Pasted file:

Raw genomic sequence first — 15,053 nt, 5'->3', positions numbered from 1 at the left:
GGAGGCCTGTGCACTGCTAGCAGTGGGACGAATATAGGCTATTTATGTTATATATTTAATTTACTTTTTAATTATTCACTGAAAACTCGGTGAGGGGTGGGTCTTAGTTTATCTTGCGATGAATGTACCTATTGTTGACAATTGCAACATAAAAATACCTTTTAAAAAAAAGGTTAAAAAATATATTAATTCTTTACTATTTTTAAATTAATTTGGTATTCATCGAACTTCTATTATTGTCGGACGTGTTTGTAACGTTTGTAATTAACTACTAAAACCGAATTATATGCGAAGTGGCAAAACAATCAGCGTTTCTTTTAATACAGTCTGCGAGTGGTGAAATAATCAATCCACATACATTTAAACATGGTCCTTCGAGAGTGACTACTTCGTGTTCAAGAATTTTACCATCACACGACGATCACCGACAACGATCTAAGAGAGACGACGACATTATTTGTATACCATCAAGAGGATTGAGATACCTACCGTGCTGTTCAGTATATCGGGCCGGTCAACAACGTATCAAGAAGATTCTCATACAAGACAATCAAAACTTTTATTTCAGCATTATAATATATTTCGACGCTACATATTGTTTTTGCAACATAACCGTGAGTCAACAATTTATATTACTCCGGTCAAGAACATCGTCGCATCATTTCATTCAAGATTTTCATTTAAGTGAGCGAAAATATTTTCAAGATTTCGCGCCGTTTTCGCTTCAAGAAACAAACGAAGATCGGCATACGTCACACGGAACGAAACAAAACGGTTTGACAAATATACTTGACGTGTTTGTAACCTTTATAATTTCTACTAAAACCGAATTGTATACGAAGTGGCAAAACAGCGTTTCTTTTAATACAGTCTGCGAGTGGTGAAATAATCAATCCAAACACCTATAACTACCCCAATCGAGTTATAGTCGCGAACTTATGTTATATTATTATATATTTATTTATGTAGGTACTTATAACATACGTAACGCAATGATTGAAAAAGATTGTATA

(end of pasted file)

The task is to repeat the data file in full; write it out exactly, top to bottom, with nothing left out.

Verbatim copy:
Raw genomic sequence first — 15,053 nt, 5'->3', positions numbered from 1 at the left:
GGAGGCCTGTGCACTGCTAGCAGTGGGACGAATATAGGCTATTTATGTTATATATTTAATTTACTTTTTAATTATTCACTGAAAACTCGGTGAGGGGTGGGTCTTAGTTTATCTTGCGATGAATGTACCTATTGTTGACAATTGCAACATAAAAATACCTTTTAAAAAAAAGGTTAAAAAATATATTAATTCTTTACTATTTTTAAATTAATTTGGTATTCATCGAACTTCTATTATTGTCGGACGTGTTTGTAACGTTTGTAATTAACTACTAAAACCGAATTATATGCGAAGTGGCAAAACAATCAGCGTTTCTTTTAATACAGTCTGCGAGTGGTGAAATAATCAATCCACATACATTTAAACATGGTCCTTCGAGAGTGACTACTTCGTGTTCAAGAATTTTACCATCACACGACGATCACCGACAACGATCTAAGAGAGACGACGACATTATTTGTATACCATCAAGAGGATTGAGATACCTACCGTGCTGTTCAGTATATCGGGCCGGTCAACAACGTATCAAGAAGATTCTCATACAAGACAATCAAAACTTTTATTTCAGCATTATAATATATTTCGACGCTACATATTGTTTTTGCAACATAACCGTGAGTCAACAATTTATATTACTCCGGTCAAGAACATCGTCGCATCATTTCATTCAAGATTTTCATTTAAGTGAGCGAAAATATTTTCAAGATTTCGCGCCGTTTTCGCTTCAAGAAACAAACGAAGATCGGCATACGTCACACGGAACGAAACAAAACGGTTTGACAAATATACTTGACGTGTTTGTAACCTTTATAATTTCTACTAAAACCGAATTGTATACGAAGTGGCAAAACAGCGTTTCTTTTAATACAGTCTGCGAGTGGTGAAATAATCAATCCAAACACCTATAACTACCCCAATCGAGTTATAGTCGCGAACTTATGTTATATTATTATATATTTATTTATGTAGGTACTTATAACATACGTAACGCAATGATTGAAAAAGATTGTATA